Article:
There are stories that are scratching to get out.
I woke this morning, a bit disoriented and foggy. The places I have been in my dreams that last few nights are unfamiliar ones. Normally, my dream landscapes are wholly familiar. The last several nights?
In one, I was at my first job out of college. A place I have not dreamed about in easily 18 years. Last night? Summer camp circa 1986...playing four square (badly). Before that? My grandmothers bedroom circa 1975.
Perhaps it is part of my psyche approaching 40, pushing some of these memories to the forefront of my brain, demanding attention like petulant two year olds. Perhaps something is coming out of the fog of my life that will be entirely unexpected.
The lesson on "Not expecting" is one I have yet to master. Shit, I have yet to scratch the surface on that particular beastie. Therefore, when these unsettling dreams filter through my neural passageways, I awake waiting for the big reveal.
"something is coming", shouts the Dawn voice in my head. "Get Ready! Plan! Prepare! Anticipate!"
But, for the first time in a very long time, I don't want to.
There is a comfort in this in-between place that I currently inhabit. Not the willful deafness I have occasionally turned to my life, pretending that if I didn't acknowledge it, it simply wasn't happening. Nor is this the dreamy state of "living in my head", which has been another way for me to disconnect with the world at large and pull the comfort of my thoughts over me.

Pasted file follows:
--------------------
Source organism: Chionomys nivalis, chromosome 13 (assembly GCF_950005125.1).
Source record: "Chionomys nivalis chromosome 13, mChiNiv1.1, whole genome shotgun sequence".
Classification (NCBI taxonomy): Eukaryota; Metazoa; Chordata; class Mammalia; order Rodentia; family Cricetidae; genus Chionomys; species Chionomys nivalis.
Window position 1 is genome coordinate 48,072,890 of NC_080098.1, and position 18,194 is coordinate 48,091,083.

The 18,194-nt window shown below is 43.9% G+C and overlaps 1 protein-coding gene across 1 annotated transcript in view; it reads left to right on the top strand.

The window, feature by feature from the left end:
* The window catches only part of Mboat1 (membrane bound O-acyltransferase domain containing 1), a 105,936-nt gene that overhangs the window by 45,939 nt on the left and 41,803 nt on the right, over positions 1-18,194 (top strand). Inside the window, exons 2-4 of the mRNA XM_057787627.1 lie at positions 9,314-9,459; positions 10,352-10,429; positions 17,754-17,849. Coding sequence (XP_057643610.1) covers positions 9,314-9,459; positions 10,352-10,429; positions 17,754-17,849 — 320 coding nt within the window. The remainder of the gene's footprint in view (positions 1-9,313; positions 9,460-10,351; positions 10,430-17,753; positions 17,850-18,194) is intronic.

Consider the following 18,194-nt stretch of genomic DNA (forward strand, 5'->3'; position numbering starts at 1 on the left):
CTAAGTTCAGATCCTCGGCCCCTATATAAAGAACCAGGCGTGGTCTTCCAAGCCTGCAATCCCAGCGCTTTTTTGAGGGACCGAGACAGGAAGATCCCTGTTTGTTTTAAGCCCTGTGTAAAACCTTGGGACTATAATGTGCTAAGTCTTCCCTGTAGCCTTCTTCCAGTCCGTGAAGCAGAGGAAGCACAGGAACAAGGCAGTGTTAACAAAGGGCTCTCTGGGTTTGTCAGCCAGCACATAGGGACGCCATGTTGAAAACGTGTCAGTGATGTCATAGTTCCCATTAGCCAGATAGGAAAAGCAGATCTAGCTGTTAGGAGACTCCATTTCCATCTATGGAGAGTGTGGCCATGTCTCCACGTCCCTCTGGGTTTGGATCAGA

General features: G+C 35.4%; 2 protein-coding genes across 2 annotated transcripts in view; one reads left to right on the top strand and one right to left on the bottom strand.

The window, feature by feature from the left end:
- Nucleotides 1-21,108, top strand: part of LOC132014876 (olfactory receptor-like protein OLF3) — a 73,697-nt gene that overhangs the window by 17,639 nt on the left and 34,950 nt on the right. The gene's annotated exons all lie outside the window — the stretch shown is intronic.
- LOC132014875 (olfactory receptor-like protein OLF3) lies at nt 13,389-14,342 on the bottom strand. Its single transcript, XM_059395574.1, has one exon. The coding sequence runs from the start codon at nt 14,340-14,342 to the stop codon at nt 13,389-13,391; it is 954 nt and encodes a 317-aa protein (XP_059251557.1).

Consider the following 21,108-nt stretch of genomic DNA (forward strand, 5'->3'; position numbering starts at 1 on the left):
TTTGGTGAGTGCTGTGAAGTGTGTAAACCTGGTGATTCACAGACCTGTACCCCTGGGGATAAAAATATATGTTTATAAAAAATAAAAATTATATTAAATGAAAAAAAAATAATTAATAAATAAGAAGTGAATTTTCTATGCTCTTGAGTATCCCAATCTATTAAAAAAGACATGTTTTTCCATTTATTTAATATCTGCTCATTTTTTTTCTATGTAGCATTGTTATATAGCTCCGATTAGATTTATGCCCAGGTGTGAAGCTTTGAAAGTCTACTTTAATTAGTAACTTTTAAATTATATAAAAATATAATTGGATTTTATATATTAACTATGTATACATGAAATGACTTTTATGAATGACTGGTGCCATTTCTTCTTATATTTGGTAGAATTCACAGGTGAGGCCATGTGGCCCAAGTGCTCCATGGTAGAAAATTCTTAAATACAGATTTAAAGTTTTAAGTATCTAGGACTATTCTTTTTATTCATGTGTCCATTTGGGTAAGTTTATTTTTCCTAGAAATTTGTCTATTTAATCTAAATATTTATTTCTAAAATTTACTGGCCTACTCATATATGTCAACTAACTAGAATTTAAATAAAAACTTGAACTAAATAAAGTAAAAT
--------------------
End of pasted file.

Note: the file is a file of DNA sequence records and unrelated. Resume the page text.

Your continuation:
As a manager of people and situations and occurrences and utterances, a vast chunk of my energy is invested in my ability to predict and anticipate and prepare. It is an inheritance of my parents, this over vigilance, to know where their unorganized and impulsive selves may wander to next required a singular focus.
Perhaps it is the purposeful disconnect from my mother which has allowed me to let go of the tether and float downstream. Making that decision last year was incredibly hard. Coming to terms with the fact that your mother can never love you the way you need to be loved, as a child, is soul shattering. Nearly a year later, the peace in not having to manage her feels guiltily relieving.
She has called me all the names. I have been the bad daughter. I have not sought reconciliation. I require no forgiveness.
On the other side of all that tumult, my life is more peaceful now that in the previous 39 years.
I think I might be growing up.